Supreme Court Changes Antitrust Analysis
Leegin v. Creative Leather Products, Inc. v. PSKS, Inc.August 21, 2007
On June 28, 2007 the U.S. Supreme Court issued a decision which has fundamentally altered the antitrust landscape for companies considering implementing resale price maintenance (RPM) policies. In Leegin Creative Leather Products, Inc. v PSKS, Inc. (Leegin), the Supreme Court overruled a nearly century-old holding from Dr. Miles Medical Co. v. John D. Park & Sons Co., 220 U.S. 373 (1911), that RPM policies are per se illegal pursuant to Section 1 of the Sherman Act.
These policies now will be analyzed under the more subjective “rule of reason” analysis. The rule of reason is a legal analysis by which a court, or the FTC, balances the pro-competitive features of a restrictive business practice against its anticompetitive effects in order to decide whether or not the practice should be prohibited. In per se violation cases, on the other hand, there is no balancing of the competitive effects of the practice – it is simply considered illegal.
In Leegin, the petitioner, Leegin Creative Leather Products, was in the business of designing, manufacturing, and distributing leather goods and accessories under the brand name “Brighton.” In 1997, Leegin instituted what it referred to as the “Brighton Retail Pricing and Promotion Policy,” in which it refused to sell to retailers that discounted Brighton goods below Leegin’s suggested retail prices. Leegin’s rationale was that it only sold to small retailers that treat customers better, provide customers with more services, and make their shopping experience more satisfactory than larger, more impersonal retailers, and this policy would give its retailers sufficient margins to achieve this goal. The policy also alleviated Leegin’s concern that discounts harmed Brighton’s brand image and reputation.
One of Leegin’s retailers, Kay’s Kloset, refused to follow the policy and had been marking down Brighton’s entire line by 20 percent. After Leegin withdrew its products from Kay’s Kloset for violating the policy, the store’s operator, PSKS, Inc., filed suit against Leegin for antitrust violations. The district court excluded the testimony of an expert witness Leegin wished to present regarding the pro-competitive effects of its pricing policy, relying on the per se rule against RPM policies established in Dr. Miles, and the jury eventually found for PSKS. The Fifth Circuit Court of Appeals affirmed.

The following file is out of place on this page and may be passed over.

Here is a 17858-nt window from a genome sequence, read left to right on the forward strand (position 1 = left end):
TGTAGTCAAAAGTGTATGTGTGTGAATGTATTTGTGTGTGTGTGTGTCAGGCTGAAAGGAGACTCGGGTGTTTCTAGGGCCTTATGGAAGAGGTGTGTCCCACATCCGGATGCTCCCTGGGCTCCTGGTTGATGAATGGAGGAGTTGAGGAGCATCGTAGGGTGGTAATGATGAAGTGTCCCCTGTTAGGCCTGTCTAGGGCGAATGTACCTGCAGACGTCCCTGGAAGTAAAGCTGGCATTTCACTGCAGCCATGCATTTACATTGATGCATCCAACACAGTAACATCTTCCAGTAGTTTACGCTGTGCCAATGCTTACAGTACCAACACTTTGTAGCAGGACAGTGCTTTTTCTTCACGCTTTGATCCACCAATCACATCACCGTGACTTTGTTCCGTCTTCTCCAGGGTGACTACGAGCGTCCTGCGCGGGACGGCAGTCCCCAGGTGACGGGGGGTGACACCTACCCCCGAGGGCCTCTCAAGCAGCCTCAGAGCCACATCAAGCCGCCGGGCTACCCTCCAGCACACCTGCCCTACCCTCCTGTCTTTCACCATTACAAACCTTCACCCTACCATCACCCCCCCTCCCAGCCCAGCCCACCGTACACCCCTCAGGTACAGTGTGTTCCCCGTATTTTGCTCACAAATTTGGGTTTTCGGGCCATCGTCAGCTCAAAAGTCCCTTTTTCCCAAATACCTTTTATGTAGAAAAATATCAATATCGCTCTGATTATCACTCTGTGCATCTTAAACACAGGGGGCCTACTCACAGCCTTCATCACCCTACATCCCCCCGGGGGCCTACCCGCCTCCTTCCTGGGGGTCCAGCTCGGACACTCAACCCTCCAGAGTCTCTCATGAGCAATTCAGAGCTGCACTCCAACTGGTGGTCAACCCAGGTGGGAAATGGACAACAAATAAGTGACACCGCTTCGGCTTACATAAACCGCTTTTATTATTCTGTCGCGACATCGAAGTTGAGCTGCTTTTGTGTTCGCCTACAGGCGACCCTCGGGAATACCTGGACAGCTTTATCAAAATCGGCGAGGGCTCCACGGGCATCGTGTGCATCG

The Supreme Court examined the possible pro-competitive justifications for RPM policies, such as encouraging new entrants to the market and increased consumer services that would result from enhanced interbrand competition. The court concluded that RPM policies are not always anticompetitive. It stated that RPM policies can have either pro-competitive or anticompetitive effects, depending upon the circumstances under which they are formed. The court warned, however, that RPM policies still have “economic dangers,” and courts will need to be diligent in eliminating their anticompetitive effects from the market.
Resale Price Maintenance Not Automatically Legal
It is important to understand that this decision is not a “green light” to implement RPM policies. These policies are still risky from an antitrust point of view. Courts will continue to examine the circumstances of each case to determine whether an antitrust violation exists, and the results of this analysis can be difficult to predict.
Some of the factors that will affect this analysis are: (1) the degree of concentration in the relevant product markets at the manufacturer, distributor and retailer levels; (2) whether the retailer or the manufacturer is the source of the restraint; (3) whether similar RPM agreements are commonly used in the industry; and, (4) whether the RPM agreements arise from collusive behavior among competing manufacturers and retailers. Clearly, the decision has taken minimum RPM out of the automatically illegal category. However, as the list of factors indicates, the legality of a minimum RPM agreement will be a very specific fact-dependent task. Before implementing such a policy it is important to carefully weigh the risks involved.
If you have any questions or would like additional information, please contact Jennifer Cotner (608-284-2659 or email@example.com), Kevin O’Connor (608-284-2600 or firstname.lastname@example.org) or another member of Godfrey & Kahn’s Antitrust Team.